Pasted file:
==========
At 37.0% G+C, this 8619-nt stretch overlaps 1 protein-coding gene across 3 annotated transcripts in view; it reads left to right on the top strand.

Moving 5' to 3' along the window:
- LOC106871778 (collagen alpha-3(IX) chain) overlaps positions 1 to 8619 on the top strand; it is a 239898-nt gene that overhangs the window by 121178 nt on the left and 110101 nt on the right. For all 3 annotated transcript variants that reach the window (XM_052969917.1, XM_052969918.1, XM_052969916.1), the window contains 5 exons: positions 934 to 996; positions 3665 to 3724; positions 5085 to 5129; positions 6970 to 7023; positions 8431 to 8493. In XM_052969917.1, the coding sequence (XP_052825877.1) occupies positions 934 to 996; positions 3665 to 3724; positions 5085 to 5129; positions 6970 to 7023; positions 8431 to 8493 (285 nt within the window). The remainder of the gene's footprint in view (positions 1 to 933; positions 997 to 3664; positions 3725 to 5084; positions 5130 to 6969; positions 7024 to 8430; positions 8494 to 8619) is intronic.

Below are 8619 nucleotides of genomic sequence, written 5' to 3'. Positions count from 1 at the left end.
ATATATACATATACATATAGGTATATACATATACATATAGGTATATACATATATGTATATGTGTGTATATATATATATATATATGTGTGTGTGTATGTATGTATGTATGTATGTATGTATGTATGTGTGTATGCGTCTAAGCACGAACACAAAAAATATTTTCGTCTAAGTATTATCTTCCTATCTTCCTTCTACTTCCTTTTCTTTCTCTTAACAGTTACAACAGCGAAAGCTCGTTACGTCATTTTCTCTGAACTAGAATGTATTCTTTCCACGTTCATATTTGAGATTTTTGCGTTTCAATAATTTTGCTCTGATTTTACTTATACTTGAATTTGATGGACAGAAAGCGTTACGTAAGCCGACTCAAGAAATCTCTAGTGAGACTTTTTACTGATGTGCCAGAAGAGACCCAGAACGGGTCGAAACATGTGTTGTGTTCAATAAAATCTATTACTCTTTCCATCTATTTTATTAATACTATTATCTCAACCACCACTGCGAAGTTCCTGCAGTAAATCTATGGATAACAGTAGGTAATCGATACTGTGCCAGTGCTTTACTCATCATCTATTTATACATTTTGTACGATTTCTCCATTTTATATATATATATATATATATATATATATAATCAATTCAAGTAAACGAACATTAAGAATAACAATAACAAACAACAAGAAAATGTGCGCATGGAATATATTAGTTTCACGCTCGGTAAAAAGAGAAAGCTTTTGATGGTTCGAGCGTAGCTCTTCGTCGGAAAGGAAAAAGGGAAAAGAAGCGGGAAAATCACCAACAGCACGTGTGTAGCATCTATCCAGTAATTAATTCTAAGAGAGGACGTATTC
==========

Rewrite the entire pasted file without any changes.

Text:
At 37.0% G+C, this 8619-nt stretch overlaps 1 protein-coding gene across 3 annotated transcripts in view; it reads left to right on the top strand.

Moving 5' to 3' along the window:
- LOC106871778 (collagen alpha-3(IX) chain) overlaps positions 1 to 8619 on the top strand; it is a 239898-nt gene that overhangs the window by 121178 nt on the left and 110101 nt on the right. For all 3 annotated transcript variants that reach the window (XM_052969917.1, XM_052969918.1, XM_052969916.1), the window contains 5 exons: positions 934 to 996; positions 3665 to 3724; positions 5085 to 5129; positions 6970 to 7023; positions 8431 to 8493. In XM_052969917.1, the coding sequence (XP_052825877.1) occupies positions 934 to 996; positions 3665 to 3724; positions 5085 to 5129; positions 6970 to 7023; positions 8431 to 8493 (285 nt within the window). The remainder of the gene's footprint in view (positions 1 to 933; positions 997 to 3664; positions 3725 to 5084; positions 5130 to 6969; positions 7024 to 8430; positions 8494 to 8619) is intronic.

Below are 8619 nucleotides of genomic sequence, written 5' to 3'. Positions count from 1 at the left end.
ATATATACATATACATATAGGTATATACATATACATATAGGTATATACATATATGTATATGTGTGTATATATATATATATATATGTGTGTGTGTATGTATGTATGTATGTATGTATGTATGTATGTGTGTATGCGTCTAAGCACGAACACAAAAAATATTTTCGTCTAAGTATTATCTTCCTATCTTCCTTCTACTTCCTTTTCTTTCTCTTAACAGTTACAACAGCGAAAGCTCGTTACGTCATTTTCTCTGAACTAGAATGTATTCTTTCCACGTTCATATTTGAGATTTTTGCGTTTCAATAATTTTGCTCTGATTTTACTTATACTTGAATTTGATGGACAGAAAGCGTTACGTAAGCCGACTCAAGAAATCTCTAGTGAGACTTTTTACTGATGTGCCAGAAGAGACCCAGAACGGGTCGAAACATGTGTTGTGTTCAATAAAATCTATTACTCTTTCCATCTATTTTATTAATACTATTATCTCAACCACCACTGCGAAGTTCCTGCAGTAAATCTATGGATAACAGTAGGTAATCGATACTGTGCCAGTGCTTTACTCATCATCTATTTATACATTTTGTACGATTTCTCCATTTTATATATATATATATATATATATATATATAATCAATTCAAGTAAACGAACATTAAGAATAACAATAACAAACAACAAGAAAATGTGCGCATGGAATATATTAGTTTCACGCTCGGTAAAAAGAGAAAGCTTTTGATGGTTCGAGCGTAGCTCTTCGTCGGAAAGGAAAAAGGGAAAAGAAGCGGGAAAATCACCAACAGCACGTGTGTAGCATCTATCCAGTAATTAATTCTAAGAGAGGACGTATTC